ABSTRACTS: Oral Presentation Abstracts
Introduction: Nonalcoholic fatty liver disease (NAFLD) is a serious public health problem and represents a form of lipotoxicity. However the molecular basis of lipotoxicity remains poorly understood. TNF-alpha has been implicated in NAFLD, and this cytokine can signal lysosomal permeabilization. Thus, our AIMS were to determine if free fatty acids (FFA)-mediate hepatic lipotoxicity via lysosomal destabilization.
Methods: Cells were transfected with cathespsin B (ctsb)-GFP, a lyososomal protease, and its cellular compartmentation determined by confocal microscopy. TNF-[alpha] expression was assessed by Real Time PCR. In selective experiments, HepG2 cells were infected with the adenovirus Ad5I[kappa]B superre-spressor to block NF-[kappa]B activation or empty virus Ad5ƒ’E1. NF-[kappa]B cellular localization was examined by immunofluorescence and confocal microscopy. I[kappa]B expression was assessed by immunoblot analysis. Ctsb compartmentation was also examined by immunfluorescence in liver biopsies from 35 patients with NAFLD and 15 controls. Finally, ctsb wildtype and knockout mice were fed either a high sucrose diet or a standard diet for 16 wk. A fasting metabolic profile was measure at various time points. Liver injury was assessed by histopathology and serum ALT values.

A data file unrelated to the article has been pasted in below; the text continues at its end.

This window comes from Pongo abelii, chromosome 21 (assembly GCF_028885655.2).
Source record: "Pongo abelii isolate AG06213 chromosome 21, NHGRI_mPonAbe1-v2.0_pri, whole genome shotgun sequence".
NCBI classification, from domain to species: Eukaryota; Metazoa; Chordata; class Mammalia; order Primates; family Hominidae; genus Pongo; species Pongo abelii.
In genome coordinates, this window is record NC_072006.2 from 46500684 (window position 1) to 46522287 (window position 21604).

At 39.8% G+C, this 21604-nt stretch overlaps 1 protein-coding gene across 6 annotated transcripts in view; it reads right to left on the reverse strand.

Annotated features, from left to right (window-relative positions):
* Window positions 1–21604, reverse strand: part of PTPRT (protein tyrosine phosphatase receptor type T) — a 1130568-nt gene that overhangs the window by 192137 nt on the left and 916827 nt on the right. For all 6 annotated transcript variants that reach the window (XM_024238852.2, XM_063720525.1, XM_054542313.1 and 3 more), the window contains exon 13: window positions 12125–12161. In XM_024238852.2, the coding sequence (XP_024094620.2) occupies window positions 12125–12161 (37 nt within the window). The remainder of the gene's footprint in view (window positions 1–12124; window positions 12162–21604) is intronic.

Results: FFA (2:1 oleate:palmitate) treatment of HepG2 cells resulted in lysosomal destabilization with translocation of ctsb-GFP from lysosomes into the cytosol. Interestingly, the lysosomal permeabilization was ctsb-dependent as lysosomal permeabilization, which occurred in wild type hepatocytes with FFA treatment, was not observed in hepatocytes from ctsb deficient animals. Importantly, ctsb release into the cytoplasm was also observed in human liver specimens from patients with NAFLD, but not normal livers, and correlated with severity of steatohepatitis. FFA-induced lysosomal destabilization was associated with NF-[kappa]B activation and markedly enhanced TNF-[alpha] expression in Hep G2 cells. In a dietary murine model of NAFLD, genetic inactivation of ctsb protected against development of hepatic steatosis and liver injury, and significantly improved insulin resistance and hyperleptinemia.
Conclusion: These data support a lipotoxic model of FFA-mediated ctsb-dependent lysosomal permeabilization causing TNF-[alpha] expression, which in turn promotes hepatic steatosis and steatohepatitis. Ctsb is a new potential therapeutic target for lipotoxicity-mediated processes like NAFLD.